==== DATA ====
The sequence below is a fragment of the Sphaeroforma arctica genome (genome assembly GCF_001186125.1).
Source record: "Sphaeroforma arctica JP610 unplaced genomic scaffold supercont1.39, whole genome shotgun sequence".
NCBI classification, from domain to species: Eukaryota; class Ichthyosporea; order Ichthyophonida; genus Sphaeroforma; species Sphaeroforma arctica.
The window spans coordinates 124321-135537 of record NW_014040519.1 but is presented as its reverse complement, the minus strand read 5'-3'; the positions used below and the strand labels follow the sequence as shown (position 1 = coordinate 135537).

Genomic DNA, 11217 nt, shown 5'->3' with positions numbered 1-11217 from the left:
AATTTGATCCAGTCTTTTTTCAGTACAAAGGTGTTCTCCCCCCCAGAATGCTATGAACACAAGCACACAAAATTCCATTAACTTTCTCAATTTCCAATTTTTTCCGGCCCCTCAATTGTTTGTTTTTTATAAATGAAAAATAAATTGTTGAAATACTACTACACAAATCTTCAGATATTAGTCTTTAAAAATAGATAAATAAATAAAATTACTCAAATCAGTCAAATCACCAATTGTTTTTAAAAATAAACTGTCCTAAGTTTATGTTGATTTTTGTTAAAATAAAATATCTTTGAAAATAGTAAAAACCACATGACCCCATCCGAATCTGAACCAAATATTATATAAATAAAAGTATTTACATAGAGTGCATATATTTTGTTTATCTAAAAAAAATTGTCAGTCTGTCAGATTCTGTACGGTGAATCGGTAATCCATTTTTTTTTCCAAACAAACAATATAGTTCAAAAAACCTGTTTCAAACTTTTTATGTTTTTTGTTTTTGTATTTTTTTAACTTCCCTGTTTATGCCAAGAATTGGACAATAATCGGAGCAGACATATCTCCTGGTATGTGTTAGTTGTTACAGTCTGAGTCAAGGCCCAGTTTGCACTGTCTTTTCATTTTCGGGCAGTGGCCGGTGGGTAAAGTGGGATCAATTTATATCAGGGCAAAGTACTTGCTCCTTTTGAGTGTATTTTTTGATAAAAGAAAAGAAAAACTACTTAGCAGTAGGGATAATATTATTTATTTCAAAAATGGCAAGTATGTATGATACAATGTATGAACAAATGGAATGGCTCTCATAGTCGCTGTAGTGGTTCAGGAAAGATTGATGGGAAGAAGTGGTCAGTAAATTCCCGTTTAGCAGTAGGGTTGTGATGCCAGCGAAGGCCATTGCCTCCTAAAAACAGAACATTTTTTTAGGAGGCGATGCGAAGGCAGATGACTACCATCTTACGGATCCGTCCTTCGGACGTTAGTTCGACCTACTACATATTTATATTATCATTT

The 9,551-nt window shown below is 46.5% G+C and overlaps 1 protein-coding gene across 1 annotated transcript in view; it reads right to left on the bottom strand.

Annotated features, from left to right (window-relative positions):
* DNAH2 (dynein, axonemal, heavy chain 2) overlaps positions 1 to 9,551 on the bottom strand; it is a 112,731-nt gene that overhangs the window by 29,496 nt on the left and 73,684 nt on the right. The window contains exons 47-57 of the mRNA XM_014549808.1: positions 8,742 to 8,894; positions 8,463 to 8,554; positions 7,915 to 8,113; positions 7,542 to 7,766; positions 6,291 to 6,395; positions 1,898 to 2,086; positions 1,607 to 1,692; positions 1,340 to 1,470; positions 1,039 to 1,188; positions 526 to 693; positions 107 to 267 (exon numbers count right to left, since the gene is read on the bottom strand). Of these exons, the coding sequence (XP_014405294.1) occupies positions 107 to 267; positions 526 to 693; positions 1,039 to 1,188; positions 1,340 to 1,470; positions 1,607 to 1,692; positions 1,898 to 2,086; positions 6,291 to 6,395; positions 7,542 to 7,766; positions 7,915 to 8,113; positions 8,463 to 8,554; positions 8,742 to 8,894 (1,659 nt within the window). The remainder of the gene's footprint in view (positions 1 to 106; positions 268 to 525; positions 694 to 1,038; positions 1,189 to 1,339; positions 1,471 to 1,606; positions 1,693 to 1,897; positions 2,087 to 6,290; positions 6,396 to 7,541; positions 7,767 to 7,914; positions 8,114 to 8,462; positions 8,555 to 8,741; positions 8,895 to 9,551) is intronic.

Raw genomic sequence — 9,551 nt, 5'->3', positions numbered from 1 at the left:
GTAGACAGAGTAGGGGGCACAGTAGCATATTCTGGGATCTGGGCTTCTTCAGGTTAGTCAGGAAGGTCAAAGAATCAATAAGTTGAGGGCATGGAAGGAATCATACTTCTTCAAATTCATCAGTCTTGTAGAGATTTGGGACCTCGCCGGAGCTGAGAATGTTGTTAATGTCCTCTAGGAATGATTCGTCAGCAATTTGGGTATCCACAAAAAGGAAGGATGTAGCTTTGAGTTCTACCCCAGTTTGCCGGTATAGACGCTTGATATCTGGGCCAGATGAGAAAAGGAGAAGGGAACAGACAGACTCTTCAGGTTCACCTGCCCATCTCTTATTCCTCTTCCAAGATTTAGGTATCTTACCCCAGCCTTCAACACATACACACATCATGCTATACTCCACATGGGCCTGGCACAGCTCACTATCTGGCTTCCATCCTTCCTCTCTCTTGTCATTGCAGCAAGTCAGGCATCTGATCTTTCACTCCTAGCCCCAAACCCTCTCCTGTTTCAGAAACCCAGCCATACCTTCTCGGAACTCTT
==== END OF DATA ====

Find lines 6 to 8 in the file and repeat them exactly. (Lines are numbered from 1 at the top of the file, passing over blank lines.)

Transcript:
AATTTGATCCAGTCTTTTTTCAGTACAAAGGTGTTCTCCCCCCCAGAATGCTATGAACACAAGCACACAAAATTCCATTAACTTTCTCAATTTCCAATTTTTTCCGGCCCCTCAATTGTTTGTTTTTTATAAATGAAAAATAAATTGTTGAAATACTACTACACAAATCTTCAGATATTAGTCTTTAAAAATAGATAAATAAATAAAATTACTCAAATCAGTCAAATCACCAATTGTTTTTAAAAATAAACTGTCCTAAGTTTATGTTGATTTTTGTTAAAATAAAATATCTTTGAAAATAGTAAAAACCACATGACCCCATCCGAATCTGAACCAAATATTATATAAATAAAAGTATTTACATAGAGTGCATATATTTTGTTTATCTAAAAAAAATTGTCAGTCTGTCAGATTCTGTACGGTGAATCGGTAATCCATTTTTTTTTCCAAACAAACAATATAGTTCAAAAAACCTGTTTCAAACTTTTTATGTTTTTTGTTTTTGTATTTTTTTAACTTCCCTGTTTATGCCAAGAATTGGACAATAATCGGAGCAGACATATCTCCTGGTATGTGTTAGTTGTTACAGTCTGAGTCAAGGCCCAGTTTGCACTGTCTTTTCATTTTCGGGCAGTGGCCGGTGGGTAAAGTGGGATCAATTTATATCAGGGCAAAGTACTTGCTCCTTTTGAGTGTATTTTTTGATAAAAGAAAAGAAAAACTACTTAGCAGTAGGGATAATATTATTTATTTCAAAAATGGCAAGTATGTATGATACAATGTATGAACAAATGGAATGGCTCTCATAGTCGCTGTAGTGGTTCAGGAAAGATTGATGGGAAGAAGTGGTCAGTAAATTCCCGTTTAGCAGTAGGGTTGTGATGCCAGCGAAGGCCATTGCCTCCTAAAAACAGAACATTTTTTTAGGAGGCGATGCGAAGGCAGATGACTACCATCTTACGGATCCGTCCTTCGGACGTTAGTTCGACCTACTACATATTTATATTATCATTT

The 9,551-nt window shown below is 46.5% G+C and overlaps 1 protein-coding gene across 1 annotated transcript in view; it reads right to left on the bottom strand.

Annotated features, from left to right (window-relative positions):